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HindustanTimes Sat,20 Dec 2014
Rajmohan Gandhi or Narendra Modi, take your pick
Sujata Anandan, Hindustantimes.com
February 25, 2014
First Published: 21:26 IST(25/2/2014)
Last Updated: 21:37 IST(25/2/2014)

I have been a fan of Rajmohan Gandhi ever since he told me some years ago at a book signing event that, as a child, he used to play around the office of the Hindustan Times in Bombay while his father sat editing the newspaper through the day. If readers are familiar with Gandhi memorabilia, then Rajmohan Gandhi is the little boy who is seen helping his grandfather, Mahatma Gandhi, holding on to his stick and leading him through the sands of Juhu Chowpatty in that classic photograph of Gandhiji on his evening walk.

But Rajmohan's connection with the Hindustan Times is not the reason for my admiration of the man. As I spoke to him briefly at the book signing event, I got a peek into his mind and realised why he is called not just an 'author' but also a 'thinker'. My admiration was fortified when during the course of a recent controversy, Rajmohan, along with his cousin Gopalkrishna Gandhi, prevailed upon the government of India not to ban a book that made some unsavoury comments about Mahatma Gandhi and thereby upheld the values of freedom of thought and expression.

But why was the government of India even thinking of banning that book? Because Narendra Modi, as Gujarat chief minister, had done so (besides banning many other books and films) and perhaps those in the UPA government at the Centre did not want to lag behind Modi, given that they consider themselves as the custodians of the Gandhi legacy.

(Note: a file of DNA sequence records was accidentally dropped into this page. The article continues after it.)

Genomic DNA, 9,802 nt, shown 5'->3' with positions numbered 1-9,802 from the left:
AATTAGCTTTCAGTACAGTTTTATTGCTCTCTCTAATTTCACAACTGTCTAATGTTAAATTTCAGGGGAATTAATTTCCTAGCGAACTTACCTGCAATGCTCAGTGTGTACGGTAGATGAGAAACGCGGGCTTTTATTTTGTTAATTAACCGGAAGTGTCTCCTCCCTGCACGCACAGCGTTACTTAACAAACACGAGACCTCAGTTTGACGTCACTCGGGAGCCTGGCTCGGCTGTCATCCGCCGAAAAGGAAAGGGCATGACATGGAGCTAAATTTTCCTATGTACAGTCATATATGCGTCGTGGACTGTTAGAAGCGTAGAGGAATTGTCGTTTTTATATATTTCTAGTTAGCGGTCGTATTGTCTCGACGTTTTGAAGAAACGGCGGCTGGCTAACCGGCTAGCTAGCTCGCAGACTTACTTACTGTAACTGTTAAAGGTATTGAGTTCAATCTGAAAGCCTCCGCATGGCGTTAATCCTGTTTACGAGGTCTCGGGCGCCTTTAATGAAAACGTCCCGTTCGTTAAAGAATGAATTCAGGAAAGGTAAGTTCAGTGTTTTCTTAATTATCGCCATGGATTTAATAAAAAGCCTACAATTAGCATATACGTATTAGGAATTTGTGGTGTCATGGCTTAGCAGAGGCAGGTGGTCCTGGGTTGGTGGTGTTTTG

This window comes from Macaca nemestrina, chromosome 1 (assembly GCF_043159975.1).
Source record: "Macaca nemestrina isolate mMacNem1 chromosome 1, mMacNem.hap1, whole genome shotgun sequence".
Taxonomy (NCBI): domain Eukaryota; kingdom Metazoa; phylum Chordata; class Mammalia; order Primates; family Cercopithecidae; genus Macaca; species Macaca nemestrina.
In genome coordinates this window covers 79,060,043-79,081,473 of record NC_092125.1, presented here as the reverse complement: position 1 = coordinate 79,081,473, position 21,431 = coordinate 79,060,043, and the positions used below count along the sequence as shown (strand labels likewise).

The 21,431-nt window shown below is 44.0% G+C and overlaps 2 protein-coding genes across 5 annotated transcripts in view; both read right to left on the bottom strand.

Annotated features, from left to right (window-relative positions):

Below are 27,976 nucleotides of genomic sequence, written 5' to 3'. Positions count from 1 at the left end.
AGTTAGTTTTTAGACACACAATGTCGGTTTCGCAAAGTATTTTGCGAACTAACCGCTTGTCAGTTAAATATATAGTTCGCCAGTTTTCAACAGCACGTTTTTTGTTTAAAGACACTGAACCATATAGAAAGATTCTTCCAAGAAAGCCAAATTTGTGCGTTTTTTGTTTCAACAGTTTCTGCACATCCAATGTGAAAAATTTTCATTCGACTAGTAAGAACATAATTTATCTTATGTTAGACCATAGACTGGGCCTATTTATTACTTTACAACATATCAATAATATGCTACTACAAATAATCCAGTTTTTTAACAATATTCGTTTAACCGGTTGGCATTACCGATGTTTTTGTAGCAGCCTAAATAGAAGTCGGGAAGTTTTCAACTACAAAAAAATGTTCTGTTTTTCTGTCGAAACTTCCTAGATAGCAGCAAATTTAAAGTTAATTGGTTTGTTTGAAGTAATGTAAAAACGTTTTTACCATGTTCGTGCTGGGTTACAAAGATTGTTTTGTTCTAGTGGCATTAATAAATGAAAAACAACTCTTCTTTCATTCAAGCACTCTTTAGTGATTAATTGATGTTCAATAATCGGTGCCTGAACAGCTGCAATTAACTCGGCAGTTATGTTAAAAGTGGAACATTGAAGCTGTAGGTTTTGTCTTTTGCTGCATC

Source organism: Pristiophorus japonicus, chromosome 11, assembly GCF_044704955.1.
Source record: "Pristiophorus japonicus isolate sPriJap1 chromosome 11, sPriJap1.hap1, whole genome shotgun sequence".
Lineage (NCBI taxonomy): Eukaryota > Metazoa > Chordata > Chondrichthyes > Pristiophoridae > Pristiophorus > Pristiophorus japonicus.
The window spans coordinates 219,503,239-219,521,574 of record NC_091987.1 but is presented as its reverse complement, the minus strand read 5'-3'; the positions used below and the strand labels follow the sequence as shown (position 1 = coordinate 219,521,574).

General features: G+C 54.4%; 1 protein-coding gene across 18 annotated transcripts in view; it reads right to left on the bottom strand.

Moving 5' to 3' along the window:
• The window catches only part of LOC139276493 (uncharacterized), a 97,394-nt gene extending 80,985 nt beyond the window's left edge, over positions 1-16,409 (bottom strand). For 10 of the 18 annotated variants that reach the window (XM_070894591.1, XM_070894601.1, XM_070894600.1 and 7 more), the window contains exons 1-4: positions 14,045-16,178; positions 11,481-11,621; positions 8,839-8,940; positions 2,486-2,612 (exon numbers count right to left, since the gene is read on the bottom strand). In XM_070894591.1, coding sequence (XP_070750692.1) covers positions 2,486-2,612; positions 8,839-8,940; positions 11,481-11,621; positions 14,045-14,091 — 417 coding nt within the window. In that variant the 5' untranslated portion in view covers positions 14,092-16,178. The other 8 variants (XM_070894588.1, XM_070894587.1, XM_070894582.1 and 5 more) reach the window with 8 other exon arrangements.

So even as young students of journalism ask me why the media has not taken up the cause of freedom of expression in the wake of the decision by a leading publisher to pulp Wendy Doniger's The Hindus: An Alternative History, which has allegedly offended the sentiments of fringe Hindutva groups, I believe the Aam Aadmi Party could have no better candidate to field against Narendra Modi than Rajmohan Gandhi. He would be a more formidable candidate than Arvind Kejriwal against Modi. Rajmohan, who is also the grandson of India's first governor general C Rajagopalachari (that is how he gets his name - from his two illustrious grandfathers) is quite the anti-thesis of the Gujarat chief minister and has every quality that a nation like India needs in its politicians and parliamentarians. With Modi you can be sure that more than just Doniger's book will be pulped in this country; with Rajmohan Gandhi you can be certain none of your freedoms will be violated.

When Modi had set out to build the tallest statue in the world of Sardar Vallabhbhai Patel, it was Rajmohan Gandhi who had warned against that act, not because, like the Congress, he thought only one party could lay claim to the leaders of our freedom struggle, but because he saw before the rest of us did that this would only lead to competitive statue building - the Maharashtra government is already set to build an equally tall statue of Chhatrapati Shivaji Maharaj in the Arabian Sea, Dalit groups have already demanded that Modi build a taller statue of their icon BR Ambedkar and it could be only a matter of time before a demand emerges from West Bengal to top that with a statue of Subhash Chandra Bose across the Howrah Bridge.

Of course, Rajmohan Gandhi had in the past contested as a Janata Dal candidate against Rajiv Gandhi from Amethi and was defeated in the Nehru-Gandhi fiefdom. But now it could be different. Last time round, even BJP and Shiv Sena candidates had driven Modi out of Maharashtra when the Congress replied with a classic retort to his promise to turn Maharashtra into another Gujarat - they would rather have Gandhi's Gujarat than Modi's Gujarat.

Now, I notice, Modi's campaign is promising to turn the rest of India into another Gujarat. I am sure, given the choice, even India would rather opt for Gandhi (or his grandson) than Modi. So, is this why Modi is afraid to play his hand so soon and declare his constituency?


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